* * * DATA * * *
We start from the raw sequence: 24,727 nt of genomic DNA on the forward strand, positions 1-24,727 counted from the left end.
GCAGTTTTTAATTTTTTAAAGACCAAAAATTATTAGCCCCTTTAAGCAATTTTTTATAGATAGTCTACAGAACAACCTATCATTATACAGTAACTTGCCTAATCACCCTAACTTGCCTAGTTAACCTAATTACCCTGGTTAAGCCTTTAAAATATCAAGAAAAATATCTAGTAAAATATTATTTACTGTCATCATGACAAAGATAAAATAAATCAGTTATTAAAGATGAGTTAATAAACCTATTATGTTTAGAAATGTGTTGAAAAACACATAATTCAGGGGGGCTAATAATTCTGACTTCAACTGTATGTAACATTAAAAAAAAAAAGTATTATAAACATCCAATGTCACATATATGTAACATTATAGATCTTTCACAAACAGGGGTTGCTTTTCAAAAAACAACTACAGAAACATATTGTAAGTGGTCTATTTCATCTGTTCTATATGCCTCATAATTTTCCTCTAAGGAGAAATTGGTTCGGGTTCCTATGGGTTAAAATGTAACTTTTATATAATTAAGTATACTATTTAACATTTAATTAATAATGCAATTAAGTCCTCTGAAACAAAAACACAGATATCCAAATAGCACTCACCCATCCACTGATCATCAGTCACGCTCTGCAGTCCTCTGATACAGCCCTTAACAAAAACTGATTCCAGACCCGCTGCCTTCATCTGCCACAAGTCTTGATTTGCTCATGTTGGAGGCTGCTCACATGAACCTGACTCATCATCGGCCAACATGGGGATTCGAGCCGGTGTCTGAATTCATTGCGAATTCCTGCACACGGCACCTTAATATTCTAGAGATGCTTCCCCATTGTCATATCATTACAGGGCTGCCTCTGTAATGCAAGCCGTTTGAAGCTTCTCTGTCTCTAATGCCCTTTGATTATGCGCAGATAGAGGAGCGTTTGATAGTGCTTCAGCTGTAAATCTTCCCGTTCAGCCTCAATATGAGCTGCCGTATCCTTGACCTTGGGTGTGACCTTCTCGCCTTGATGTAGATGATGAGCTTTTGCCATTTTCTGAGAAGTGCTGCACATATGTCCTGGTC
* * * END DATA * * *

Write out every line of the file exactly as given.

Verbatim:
We start from the raw sequence: 24,727 nt of genomic DNA on the forward strand, positions 1-24,727 counted from the left end.
GCAGTTTTTAATTTTTTAAAGACCAAAAATTATTAGCCCCTTTAAGCAATTTTTTATAGATAGTCTACAGAACAACCTATCATTATACAGTAACTTGCCTAATCACCCTAACTTGCCTAGTTAACCTAATTACCCTGGTTAAGCCTTTAAAATATCAAGAAAAATATCTAGTAAAATATTATTTACTGTCATCATGACAAAGATAAAATAAATCAGTTATTAAAGATGAGTTAATAAACCTATTATGTTTAGAAATGTGTTGAAAAACACATAATTCAGGGGGGCTAATAATTCTGACTTCAACTGTATGTAACATTAAAAAAAAAAAGTATTATAAACATCCAATGTCACATATATGTAACATTATAGATCTTTCACAAACAGGGGTTGCTTTTCAAAAAACAACTACAGAAACATATTGTAAGTGGTCTATTTCATCTGTTCTATATGCCTCATAATTTTCCTCTAAGGAGAAATTGGTTCGGGTTCCTATGGGTTAAAATGTAACTTTTATATAATTAAGTATACTATTTAACATTTAATTAATAATGCAATTAAGTCCTCTGAAACAAAAACACAGATATCCAAATAGCACTCACCCATCCACTGATCATCAGTCACGCTCTGCAGTCCTCTGATACAGCCCTTAACAAAAACTGATTCCAGACCCGCTGCCTTCATCTGCCACAAGTCTTGATTTGCTCATGTTGGAGGCTGCTCACATGAACCTGACTCATCATCGGCCAACATGGGGATTCGAGCCGGTGTCTGAATTCATTGCGAATTCCTGCACACGGCACCTTAATATTCTAGAGATGCTTCCCCATTGTCATATCATTACAGGGCTGCCTCTGTAATGCAAGCCGTTTGAAGCTTCTCTGTCTCTAATGCCCTTTGATTATGCGCAGATAGAGGAGCGTTTGATAGTGCTTCAGCTGTAAATCTTCCCGTTCAGCCTCAATATGAGCTGCCGTATCCTTGACCTTGGGTGTGACCTTCTCGCCTTGATGTAGATGATGAGCTTTTGCCATTTTCTGAGAAGTGCTGCACATATGTCCTGGTC